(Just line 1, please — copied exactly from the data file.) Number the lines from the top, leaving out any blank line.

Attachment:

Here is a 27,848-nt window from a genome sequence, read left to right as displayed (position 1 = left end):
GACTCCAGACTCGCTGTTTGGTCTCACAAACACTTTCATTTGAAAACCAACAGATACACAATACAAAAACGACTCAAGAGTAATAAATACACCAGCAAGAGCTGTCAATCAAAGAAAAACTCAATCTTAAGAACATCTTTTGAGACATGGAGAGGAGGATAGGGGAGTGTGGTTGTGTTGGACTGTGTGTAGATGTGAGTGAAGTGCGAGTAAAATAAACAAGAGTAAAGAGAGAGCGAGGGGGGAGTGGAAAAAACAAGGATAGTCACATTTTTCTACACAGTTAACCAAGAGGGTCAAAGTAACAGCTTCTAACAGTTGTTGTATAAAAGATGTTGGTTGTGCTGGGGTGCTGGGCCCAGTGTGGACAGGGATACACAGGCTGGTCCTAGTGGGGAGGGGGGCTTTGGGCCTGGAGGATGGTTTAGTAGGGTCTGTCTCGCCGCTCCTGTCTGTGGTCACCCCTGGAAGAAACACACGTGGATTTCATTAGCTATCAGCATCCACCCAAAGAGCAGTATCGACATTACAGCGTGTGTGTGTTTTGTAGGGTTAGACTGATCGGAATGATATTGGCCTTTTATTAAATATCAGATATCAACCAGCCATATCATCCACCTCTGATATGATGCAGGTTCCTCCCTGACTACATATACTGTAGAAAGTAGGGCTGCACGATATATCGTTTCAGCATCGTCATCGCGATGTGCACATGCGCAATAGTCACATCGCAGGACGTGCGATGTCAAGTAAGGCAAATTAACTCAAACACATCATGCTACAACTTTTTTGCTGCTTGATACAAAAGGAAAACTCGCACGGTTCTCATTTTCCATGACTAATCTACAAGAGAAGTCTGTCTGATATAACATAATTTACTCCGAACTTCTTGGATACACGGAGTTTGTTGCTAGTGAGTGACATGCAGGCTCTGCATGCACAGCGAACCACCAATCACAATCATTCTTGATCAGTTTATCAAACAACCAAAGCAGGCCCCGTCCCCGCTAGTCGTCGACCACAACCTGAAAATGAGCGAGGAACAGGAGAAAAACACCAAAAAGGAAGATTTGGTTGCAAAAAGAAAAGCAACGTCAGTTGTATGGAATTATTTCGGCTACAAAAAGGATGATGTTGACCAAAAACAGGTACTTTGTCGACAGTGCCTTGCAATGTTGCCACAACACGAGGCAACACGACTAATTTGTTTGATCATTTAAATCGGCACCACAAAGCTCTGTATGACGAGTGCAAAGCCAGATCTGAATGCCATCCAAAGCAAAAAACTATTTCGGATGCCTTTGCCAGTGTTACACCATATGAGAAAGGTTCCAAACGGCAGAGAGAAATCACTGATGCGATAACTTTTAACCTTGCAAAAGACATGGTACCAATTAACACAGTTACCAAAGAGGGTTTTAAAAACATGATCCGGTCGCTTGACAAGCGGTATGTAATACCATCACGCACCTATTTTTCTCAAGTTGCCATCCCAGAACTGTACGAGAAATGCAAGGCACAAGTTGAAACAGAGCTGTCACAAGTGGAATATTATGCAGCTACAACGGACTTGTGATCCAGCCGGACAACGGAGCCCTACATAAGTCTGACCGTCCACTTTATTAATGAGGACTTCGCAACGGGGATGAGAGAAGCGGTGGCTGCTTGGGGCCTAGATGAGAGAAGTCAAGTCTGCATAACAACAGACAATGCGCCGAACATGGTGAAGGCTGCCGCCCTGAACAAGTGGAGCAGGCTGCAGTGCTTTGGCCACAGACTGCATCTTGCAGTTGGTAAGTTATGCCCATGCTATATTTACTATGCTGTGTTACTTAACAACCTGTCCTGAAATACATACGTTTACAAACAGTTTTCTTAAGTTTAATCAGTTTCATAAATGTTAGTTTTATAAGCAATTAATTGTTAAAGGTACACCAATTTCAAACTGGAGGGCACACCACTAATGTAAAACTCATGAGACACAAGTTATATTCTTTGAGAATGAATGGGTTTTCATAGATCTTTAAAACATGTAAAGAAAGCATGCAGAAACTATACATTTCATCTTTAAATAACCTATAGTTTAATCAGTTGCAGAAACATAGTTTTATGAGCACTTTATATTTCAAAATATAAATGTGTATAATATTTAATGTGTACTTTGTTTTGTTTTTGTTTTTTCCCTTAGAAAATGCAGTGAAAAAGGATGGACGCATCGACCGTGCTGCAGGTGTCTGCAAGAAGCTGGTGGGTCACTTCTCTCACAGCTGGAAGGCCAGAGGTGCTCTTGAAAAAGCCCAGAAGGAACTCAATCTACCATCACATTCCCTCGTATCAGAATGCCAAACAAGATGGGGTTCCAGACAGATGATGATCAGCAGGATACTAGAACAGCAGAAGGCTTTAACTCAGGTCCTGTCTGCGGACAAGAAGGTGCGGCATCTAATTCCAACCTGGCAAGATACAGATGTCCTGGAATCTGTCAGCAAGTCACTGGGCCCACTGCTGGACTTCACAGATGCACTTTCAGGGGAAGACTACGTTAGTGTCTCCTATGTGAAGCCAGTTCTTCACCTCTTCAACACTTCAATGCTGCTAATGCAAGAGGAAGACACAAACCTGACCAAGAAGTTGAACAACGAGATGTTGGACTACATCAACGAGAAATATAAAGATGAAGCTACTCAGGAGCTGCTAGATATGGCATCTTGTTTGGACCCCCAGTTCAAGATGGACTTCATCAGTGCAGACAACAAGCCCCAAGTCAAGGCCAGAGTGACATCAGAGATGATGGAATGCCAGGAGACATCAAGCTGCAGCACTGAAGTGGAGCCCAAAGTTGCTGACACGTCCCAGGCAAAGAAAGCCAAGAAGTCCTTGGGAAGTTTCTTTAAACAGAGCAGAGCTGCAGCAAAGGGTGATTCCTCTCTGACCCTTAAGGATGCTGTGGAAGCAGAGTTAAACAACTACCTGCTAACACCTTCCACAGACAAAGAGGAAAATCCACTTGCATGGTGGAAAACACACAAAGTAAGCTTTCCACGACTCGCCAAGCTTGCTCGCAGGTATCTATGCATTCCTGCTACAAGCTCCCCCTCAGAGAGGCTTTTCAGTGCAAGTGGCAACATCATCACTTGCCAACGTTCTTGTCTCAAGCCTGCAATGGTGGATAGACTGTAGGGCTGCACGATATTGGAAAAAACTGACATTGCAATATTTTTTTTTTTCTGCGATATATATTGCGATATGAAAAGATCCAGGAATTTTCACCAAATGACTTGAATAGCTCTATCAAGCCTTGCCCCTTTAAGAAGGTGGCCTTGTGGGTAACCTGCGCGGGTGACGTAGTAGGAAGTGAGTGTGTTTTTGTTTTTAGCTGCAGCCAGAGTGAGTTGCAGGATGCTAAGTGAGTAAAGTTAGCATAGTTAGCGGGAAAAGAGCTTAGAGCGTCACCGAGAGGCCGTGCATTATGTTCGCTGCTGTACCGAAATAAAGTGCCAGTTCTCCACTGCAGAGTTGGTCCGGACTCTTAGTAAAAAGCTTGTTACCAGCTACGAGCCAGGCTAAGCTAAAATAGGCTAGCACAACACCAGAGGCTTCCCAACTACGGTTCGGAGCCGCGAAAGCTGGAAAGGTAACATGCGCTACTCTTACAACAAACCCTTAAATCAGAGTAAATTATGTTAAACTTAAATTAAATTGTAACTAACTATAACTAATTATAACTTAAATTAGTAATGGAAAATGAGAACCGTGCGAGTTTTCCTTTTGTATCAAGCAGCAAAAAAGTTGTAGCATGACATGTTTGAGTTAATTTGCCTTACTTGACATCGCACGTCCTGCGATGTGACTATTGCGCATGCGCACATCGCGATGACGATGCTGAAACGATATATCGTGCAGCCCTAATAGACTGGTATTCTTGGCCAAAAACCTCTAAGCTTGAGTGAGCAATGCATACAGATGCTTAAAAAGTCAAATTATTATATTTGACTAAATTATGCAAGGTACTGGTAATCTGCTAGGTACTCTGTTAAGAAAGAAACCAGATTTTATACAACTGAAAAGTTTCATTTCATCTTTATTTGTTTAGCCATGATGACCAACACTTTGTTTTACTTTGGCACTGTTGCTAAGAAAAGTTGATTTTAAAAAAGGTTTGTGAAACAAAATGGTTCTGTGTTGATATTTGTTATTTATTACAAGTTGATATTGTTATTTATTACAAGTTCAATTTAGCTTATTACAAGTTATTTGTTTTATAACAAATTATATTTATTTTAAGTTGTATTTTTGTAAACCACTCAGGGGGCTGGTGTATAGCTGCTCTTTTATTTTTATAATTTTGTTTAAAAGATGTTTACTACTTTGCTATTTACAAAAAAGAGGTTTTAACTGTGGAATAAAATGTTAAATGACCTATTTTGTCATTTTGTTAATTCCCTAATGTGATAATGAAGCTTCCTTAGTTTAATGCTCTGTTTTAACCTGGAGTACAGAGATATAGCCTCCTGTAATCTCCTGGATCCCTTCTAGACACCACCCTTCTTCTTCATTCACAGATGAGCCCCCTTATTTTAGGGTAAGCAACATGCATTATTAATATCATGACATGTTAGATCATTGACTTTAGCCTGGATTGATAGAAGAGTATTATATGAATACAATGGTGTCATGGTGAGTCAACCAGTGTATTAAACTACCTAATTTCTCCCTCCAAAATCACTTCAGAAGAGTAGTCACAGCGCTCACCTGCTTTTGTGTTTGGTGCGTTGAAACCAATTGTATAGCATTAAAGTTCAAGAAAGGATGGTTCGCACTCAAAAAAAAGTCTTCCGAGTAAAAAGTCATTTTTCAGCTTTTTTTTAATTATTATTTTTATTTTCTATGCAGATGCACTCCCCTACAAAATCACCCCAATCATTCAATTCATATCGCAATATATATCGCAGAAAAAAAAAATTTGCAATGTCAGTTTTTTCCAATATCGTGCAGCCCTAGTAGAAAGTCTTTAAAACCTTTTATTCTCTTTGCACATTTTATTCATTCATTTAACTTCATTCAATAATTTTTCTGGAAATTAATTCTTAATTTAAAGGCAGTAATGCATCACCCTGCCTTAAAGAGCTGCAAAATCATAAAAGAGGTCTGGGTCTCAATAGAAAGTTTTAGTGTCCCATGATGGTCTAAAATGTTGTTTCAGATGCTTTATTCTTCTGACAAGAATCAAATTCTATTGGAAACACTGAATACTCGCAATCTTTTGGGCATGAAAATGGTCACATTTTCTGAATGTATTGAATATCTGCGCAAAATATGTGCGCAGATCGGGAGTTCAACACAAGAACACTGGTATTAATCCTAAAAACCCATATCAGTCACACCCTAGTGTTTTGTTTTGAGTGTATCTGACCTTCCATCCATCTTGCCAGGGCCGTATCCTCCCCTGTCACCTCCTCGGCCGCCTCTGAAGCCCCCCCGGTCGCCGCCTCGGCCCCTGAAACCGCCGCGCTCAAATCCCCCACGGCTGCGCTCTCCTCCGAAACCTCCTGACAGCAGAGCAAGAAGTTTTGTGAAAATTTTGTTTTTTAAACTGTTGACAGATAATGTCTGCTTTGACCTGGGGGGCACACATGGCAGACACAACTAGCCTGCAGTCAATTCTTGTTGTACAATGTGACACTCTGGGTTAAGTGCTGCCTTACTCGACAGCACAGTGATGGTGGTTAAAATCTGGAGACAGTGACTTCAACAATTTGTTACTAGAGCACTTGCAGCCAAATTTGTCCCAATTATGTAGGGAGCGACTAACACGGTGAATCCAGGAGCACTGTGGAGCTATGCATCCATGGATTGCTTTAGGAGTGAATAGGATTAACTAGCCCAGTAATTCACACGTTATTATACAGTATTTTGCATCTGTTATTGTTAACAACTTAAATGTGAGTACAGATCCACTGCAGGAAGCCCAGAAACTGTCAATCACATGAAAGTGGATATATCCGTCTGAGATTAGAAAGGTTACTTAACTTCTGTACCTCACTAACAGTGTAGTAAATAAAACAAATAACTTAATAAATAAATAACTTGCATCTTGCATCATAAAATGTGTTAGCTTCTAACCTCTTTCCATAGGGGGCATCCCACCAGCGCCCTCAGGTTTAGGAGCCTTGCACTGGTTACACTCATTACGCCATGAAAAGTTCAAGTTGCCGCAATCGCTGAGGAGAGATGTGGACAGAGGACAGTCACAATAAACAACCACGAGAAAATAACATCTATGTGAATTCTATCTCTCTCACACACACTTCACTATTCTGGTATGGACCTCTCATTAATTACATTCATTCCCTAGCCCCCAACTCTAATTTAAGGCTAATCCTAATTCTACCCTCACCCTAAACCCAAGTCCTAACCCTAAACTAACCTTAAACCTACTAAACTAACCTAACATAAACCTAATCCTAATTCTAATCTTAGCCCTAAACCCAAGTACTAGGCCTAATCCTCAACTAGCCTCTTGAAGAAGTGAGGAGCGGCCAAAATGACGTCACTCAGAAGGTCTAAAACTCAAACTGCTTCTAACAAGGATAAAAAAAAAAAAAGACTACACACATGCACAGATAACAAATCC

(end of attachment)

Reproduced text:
Here is a 27,848-nt window from a genome sequence, read left to right as displayed (position 1 = left end):